To Be Or Not To Be (A Catechist)

CatechesisOn occasion, I receive newsletters and emails about what’s going on in the religious education world.  Normally, they just get skimmed before being either deleted or thrown away, but every so often I come across something worth forwarding along to either my fellow DREs or my catechists.  The passage below came from one such newsletter, and I think it’s worth it for all people who are involved in religious education, catechesis, and youth/young adult ministry to read it.

Dear catechists, good evening!  I am pleased that this meeting was organized for the Year of Faith.  Catechesis is a pillar of faith education and we need good catechists!  Thank you for your service to the Church and in the Church.  Even if at times it may be difficult and require a great deal of work, and although the results are not always what we hope for, teaching the faith is something beautiful!  It is perhaps the best legacy we can pass on: the faith!  To educate in the faith, to make it grow.  To help children, young people and adults to know and love the Lord more and more is one of the most exciting aspects of education.  It builds up the Church! To “be” catechists!  Not to “work” as catechists: this will not do.  I work as a catechist because I teach…But unless you “are” a catechist, it is no good!  You will not be successful…you will not bear fruit!  Catechesis is a vocation: “being a catechist,” this is the vocation, not working as a catechist.  So keep this in mind: I didn’t say to do the “work” of catechists, but to “be” catechists, because this is something that embraces our whole life.  It means leading people to encounter Christ by our words and our lives, by giving witness.  Remember what Benedict XVI said: “The Church does not grow by proselytizing; she grows by attracting others.”  And what attracts is our witness.  Being a catechist means witnessing to the faith, being consistent in our personal life.  This is not easy!  We help, we lead others to Jesus with our words and our lives, with our witness.  I like to recall what Saint Francis of Assisi used to say to his friars: “Preach the Gospel at all times; if necessary, use words.”  Words come…but witness comes first: people should see the Gospel, read the Gospel, in our lives.  To “be” a catechist requires love, an even stronger love for Christ, a love for his holy people.  And this love can’t be bought in stores, even in Rome.  This love comes from Christ!  It is Christ’s gift!  And if it comes from Christ, it also starts with Christ, and we too need to start anew in Christ, from the love he gives us.  What this starting anew from Christ mean for a catechist?  For you, but also for me, since I am a catechist too?  What does it mean? (excerpt from Pope Francis’ address to catechists given during the International Conference on Catechesis on September 27, 2013).

The address in its entirety can be found here.

Jesus ChildrenI think there’s something within this passage that will speak to everyone, but there are a few things that stood out to me as I was reading it that I wanted to share.  For one, I love the idea of focusing on “being” a catechist rather than “working as” a catechist.  Yes, I’m paid to organize and carry out two programs for religious education at my parish, but my position as a director of religious education is more than just a job.  When you work in ministry, that’s always how it is.  And I’m not just talking about the fact that nine times out of ten, you’re working more hours than you’re actually being paid for.  I’m talking about the fact that catechesis is just as much about who are you as it is what you do.  If you asked me what I do on a regular basis, I’d have to tell you that I spend most of my time replying to emails, processing registrations for new children, and covering the logistical details of events for the children, parents, and catechists.  Time-wise, I work approximately 35 hours a week (in addition to my ministry preparations at home), and only about six of those are actually ministry with the children.  But it’s not the hours and hours of paperwork that make me a catechist/DRE.  It’s the time that I spend with the children.  Yes, I have a knack for office organization, event planning, and technology.  I know how to process new children’s registration forms and use Constant Contact for sending emails.  I can write out room set-up forms and place orders for new resources.  But that’s not what makes me a DRE.  I don’t mind doing any of those things (most of the time), but it’s the few hours that I get to spend with the children that I live for.  That’s what makes me a catechist.  My position as a DRE is an extension of who I am.  I am a teacher, a minister, and most importantly, a Catholic who wants to share the faith.  I thrive on my time with the students, leading them in prayer, teaching them about the faith, and helping them to deepen their relationships with the Lord.  I do all the work that is involved in being a DRE so that I can be a catechist for those few hours.  I willingly put in the hours of paper-pushing and email responses for just a few hours of ministering to the children.  I do all the work so that I can be a catechist for my students.  Being a DRE is not just my job; it’s my vocation.  It’s not just what I do; it’s who I am.  Despite the fact that I accepted this job presuming that I would one day secure a position working with older children or young adults, after having worked as a DRE for the past few months, I can honestly say that I can see myself working in the world of religious education for the rest of my life.  Strangely enough, I found my vocation where I least expected it, but now, I can’t imagine doing anything else.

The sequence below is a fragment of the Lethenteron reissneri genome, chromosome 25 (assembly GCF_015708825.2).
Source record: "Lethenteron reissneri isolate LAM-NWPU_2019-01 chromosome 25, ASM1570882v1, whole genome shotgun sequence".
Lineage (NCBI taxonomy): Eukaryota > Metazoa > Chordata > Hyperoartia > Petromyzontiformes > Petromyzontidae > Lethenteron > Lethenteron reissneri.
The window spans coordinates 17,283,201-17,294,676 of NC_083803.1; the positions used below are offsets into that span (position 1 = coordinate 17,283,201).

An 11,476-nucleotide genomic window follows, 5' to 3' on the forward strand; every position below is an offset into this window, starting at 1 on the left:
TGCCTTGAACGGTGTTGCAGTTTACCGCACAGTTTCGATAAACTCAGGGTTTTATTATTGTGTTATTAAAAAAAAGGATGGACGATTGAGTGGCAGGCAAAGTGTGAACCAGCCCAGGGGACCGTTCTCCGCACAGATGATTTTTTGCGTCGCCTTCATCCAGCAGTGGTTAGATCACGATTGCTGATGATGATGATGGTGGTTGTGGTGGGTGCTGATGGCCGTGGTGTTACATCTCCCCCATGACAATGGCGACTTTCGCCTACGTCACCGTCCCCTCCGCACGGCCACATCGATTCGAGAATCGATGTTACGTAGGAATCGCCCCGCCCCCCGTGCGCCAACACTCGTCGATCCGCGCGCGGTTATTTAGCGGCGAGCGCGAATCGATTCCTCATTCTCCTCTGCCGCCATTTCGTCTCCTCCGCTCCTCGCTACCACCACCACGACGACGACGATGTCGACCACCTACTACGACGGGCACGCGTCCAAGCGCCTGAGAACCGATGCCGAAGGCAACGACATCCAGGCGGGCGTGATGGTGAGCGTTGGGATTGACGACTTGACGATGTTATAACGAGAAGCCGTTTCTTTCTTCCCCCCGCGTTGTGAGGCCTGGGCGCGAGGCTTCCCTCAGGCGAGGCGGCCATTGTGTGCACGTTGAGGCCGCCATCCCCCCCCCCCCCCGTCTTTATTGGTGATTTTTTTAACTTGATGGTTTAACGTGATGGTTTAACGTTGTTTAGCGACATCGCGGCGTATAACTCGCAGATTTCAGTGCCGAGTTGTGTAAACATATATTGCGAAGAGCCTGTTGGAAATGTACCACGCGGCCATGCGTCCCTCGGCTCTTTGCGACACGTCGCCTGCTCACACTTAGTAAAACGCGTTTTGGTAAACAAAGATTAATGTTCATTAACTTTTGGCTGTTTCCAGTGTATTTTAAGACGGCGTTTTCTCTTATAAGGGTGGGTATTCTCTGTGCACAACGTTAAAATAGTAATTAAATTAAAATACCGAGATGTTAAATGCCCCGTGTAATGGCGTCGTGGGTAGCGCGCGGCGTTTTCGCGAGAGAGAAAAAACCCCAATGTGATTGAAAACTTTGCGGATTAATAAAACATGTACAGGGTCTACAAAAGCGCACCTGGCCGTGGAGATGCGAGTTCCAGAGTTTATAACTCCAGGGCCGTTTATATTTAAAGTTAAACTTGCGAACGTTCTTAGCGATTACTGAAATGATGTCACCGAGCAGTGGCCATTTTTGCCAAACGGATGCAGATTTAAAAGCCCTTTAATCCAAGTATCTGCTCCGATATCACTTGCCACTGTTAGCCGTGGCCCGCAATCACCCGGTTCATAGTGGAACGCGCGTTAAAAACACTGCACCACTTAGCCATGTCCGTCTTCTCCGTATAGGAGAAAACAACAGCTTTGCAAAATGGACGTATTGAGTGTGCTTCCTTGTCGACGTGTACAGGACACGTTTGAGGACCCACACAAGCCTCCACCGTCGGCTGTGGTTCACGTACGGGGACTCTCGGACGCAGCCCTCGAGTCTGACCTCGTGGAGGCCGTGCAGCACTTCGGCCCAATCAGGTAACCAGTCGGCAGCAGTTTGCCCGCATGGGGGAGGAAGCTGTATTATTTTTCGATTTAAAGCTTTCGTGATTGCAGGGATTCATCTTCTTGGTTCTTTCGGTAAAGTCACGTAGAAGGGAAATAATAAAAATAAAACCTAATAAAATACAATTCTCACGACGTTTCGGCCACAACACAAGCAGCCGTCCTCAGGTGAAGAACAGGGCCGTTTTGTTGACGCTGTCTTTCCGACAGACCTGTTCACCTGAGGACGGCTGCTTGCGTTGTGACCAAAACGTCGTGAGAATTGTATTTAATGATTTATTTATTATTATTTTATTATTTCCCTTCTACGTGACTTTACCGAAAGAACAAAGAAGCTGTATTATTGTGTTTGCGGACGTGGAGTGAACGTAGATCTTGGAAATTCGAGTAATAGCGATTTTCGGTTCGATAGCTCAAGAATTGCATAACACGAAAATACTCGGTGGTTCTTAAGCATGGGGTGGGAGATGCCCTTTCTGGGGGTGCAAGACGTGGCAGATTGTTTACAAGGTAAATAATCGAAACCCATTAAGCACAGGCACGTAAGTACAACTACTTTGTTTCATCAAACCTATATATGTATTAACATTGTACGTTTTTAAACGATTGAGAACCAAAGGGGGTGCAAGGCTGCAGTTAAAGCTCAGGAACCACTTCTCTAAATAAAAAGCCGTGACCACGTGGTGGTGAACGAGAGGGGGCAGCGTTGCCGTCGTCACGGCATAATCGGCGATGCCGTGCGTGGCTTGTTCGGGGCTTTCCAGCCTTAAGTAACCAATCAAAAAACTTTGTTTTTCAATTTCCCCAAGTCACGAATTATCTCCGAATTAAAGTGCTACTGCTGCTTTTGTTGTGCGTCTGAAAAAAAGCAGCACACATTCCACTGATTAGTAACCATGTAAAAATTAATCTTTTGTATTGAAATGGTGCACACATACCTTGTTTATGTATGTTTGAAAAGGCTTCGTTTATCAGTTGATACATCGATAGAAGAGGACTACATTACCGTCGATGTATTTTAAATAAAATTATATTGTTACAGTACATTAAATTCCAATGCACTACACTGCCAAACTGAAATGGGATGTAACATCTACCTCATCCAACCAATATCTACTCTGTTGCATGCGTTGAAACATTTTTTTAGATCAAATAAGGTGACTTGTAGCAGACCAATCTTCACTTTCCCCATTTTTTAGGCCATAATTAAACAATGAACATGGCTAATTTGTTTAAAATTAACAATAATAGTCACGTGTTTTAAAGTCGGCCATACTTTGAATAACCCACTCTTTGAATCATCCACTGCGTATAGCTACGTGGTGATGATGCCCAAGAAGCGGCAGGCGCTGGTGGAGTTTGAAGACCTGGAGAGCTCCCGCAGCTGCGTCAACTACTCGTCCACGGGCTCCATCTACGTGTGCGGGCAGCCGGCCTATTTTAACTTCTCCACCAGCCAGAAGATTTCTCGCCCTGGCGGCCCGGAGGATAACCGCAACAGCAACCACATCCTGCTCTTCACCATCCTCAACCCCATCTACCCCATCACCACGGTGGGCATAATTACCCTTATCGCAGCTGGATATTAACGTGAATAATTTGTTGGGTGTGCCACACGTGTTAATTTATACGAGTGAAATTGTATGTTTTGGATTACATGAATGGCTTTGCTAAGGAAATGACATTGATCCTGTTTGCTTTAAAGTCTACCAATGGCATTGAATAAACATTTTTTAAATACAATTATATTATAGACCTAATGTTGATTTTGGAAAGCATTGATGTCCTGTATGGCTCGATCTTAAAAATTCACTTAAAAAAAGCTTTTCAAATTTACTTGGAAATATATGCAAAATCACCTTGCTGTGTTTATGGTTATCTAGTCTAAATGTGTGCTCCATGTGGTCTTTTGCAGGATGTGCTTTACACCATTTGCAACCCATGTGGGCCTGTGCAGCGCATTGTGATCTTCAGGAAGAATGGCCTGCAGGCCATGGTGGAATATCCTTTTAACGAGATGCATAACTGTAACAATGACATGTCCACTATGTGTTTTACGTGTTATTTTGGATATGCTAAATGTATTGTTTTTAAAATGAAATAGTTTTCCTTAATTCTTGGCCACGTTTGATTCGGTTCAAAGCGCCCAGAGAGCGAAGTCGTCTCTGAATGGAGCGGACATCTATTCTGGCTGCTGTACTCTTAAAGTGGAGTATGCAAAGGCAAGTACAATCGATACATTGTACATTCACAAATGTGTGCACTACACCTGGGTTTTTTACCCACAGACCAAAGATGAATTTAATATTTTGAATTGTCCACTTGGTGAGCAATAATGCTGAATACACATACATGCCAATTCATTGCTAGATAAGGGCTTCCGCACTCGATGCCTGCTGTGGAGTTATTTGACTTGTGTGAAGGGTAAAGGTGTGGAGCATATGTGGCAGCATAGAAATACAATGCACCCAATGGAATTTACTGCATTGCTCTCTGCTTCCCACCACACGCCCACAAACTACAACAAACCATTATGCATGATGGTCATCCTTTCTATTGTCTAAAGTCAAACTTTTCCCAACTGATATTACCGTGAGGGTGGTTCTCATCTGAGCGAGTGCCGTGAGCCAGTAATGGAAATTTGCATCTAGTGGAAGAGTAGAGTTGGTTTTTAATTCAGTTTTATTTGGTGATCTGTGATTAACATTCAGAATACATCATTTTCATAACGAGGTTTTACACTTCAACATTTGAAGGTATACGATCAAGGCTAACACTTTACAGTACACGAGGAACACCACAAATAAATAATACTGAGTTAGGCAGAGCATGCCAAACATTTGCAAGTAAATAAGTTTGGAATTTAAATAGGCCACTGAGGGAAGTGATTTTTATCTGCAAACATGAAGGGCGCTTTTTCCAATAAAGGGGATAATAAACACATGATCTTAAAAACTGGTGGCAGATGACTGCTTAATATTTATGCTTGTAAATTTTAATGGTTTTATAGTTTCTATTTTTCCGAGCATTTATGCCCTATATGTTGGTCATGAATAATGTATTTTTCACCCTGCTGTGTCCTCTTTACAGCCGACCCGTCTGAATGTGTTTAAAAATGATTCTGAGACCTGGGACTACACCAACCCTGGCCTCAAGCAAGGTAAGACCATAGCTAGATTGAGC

Mary Help of Christians, pray for us!

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